A Brief Discussion Of The One-Second Knockout In MMA

On lower-level MMA shows, everyone is terrible and that usually results in a lot of awesome stuff.

At the recent Warrior Combat 14, in London, welterweights Mike Garret and Sam Heron fought each other in the loosest sense of the word. Garret came right out and starched Heron like a collar with a head kick, in what the promoter is claiming 1.3 seconds (Absolutely Michael Tarver-ian!) Of course, since fights aren’t over when the lifeless corpse collapses to the canvas, but when the referee calls a stoppage, the fight drags on a little longer. Also, you can tell Garret is British because of that atrocious celebration dance (And the post-fight interview. I think they’re talking about cricket). C’MON SON, GET DOWN WITH THE NOVA UNIAO BOOGIE.

As rad as that super-quick knockout is, it got me thinking about other sub-3 second MMA KOs. They typically stem from the victim charging forward like a lunatic, leaving their jaws open for the fight-ending one-hitter quitter. For example, we have Chris Clements taking care of Lautaro Tucas in 3 seconds at TKO 25 back in 2006.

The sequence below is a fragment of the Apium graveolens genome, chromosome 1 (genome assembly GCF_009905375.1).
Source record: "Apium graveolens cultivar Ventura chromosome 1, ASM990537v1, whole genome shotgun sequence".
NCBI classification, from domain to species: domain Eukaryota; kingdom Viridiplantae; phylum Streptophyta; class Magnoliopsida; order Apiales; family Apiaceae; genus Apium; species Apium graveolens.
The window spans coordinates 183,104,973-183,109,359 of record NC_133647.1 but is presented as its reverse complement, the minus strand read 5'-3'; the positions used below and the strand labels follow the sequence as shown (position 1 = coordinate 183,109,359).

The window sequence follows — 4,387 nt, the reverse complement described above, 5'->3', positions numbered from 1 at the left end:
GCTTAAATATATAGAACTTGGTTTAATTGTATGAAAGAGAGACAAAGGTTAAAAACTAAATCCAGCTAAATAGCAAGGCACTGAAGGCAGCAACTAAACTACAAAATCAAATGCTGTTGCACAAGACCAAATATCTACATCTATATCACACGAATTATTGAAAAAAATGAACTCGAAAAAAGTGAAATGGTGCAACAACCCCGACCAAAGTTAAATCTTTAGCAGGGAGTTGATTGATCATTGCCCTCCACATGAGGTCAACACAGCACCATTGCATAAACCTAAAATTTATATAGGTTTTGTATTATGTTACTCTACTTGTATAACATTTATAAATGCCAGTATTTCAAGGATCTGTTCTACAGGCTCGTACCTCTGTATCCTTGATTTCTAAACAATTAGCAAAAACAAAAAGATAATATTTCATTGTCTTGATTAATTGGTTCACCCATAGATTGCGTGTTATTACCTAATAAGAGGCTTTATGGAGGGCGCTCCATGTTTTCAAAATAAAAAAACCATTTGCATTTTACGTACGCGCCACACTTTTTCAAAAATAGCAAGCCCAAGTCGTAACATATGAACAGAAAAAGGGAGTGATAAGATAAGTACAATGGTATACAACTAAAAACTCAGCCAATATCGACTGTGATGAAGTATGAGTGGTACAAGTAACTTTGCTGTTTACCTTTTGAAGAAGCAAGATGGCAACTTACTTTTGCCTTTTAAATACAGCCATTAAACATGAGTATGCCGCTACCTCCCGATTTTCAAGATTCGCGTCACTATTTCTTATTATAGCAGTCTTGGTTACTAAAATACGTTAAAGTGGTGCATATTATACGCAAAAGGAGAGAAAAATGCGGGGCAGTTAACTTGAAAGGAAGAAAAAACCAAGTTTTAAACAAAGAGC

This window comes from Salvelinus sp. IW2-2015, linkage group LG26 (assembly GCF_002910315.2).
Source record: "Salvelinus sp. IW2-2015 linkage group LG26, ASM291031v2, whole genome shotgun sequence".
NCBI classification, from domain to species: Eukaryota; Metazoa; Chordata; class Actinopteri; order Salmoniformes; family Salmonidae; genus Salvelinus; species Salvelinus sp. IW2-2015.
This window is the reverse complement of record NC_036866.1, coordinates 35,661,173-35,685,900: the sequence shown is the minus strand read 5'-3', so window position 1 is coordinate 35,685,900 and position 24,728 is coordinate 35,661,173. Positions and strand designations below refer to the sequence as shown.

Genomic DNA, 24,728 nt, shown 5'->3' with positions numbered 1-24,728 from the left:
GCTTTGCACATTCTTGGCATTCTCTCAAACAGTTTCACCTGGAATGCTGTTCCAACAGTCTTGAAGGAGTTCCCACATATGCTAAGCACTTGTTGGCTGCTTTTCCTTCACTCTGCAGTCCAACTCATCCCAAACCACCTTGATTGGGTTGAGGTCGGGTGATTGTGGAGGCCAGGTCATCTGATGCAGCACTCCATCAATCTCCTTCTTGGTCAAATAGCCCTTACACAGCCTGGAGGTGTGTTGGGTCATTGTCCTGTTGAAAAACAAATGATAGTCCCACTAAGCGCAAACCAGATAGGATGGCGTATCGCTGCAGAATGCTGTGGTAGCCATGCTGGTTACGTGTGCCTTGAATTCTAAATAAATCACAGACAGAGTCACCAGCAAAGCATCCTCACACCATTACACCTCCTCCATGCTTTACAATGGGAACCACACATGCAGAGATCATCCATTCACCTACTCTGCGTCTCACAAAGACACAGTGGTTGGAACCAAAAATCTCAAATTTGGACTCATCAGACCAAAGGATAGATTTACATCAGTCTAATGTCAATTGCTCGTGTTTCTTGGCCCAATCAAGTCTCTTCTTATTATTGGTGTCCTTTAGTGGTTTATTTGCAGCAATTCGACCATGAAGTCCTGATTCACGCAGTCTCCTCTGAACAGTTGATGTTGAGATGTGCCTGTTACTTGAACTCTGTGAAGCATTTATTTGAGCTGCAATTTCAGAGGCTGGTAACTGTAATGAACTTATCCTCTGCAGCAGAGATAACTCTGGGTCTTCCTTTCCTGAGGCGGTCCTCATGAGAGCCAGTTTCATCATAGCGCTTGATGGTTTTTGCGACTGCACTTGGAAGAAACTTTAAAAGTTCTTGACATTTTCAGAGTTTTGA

Then we have the brain blonking at RINGS: The Outsider 2 as Ryohei Masuda clobbered a rushing Takahiro Kuroishi allegedly in two seconds in 2008.

Next year saw Steve Ramirez put out Darvin Wattree’s lights in roughly 3 seconds at Pure Combat 9: Home Turf. At least Wattree didn’t run into the KO like those other goofuses, he can hang his special-order hat (To accommodate the dent in his head) on that.

We all witnessed a lot of brain trauma in short order. I know it might be hard, but I hope we’ve all learned some things from these videos.

  1. Don’t run at your opponent with the only plan being “RARGLE BARGLE BLARGEDY ARGYLE!”
  2. Keep your hands up to protect your precious, precious brain
  3. If you do win and notch a record-setting knockout, have a better victory dance than weird gopher hands, SHEESH BO-BEESH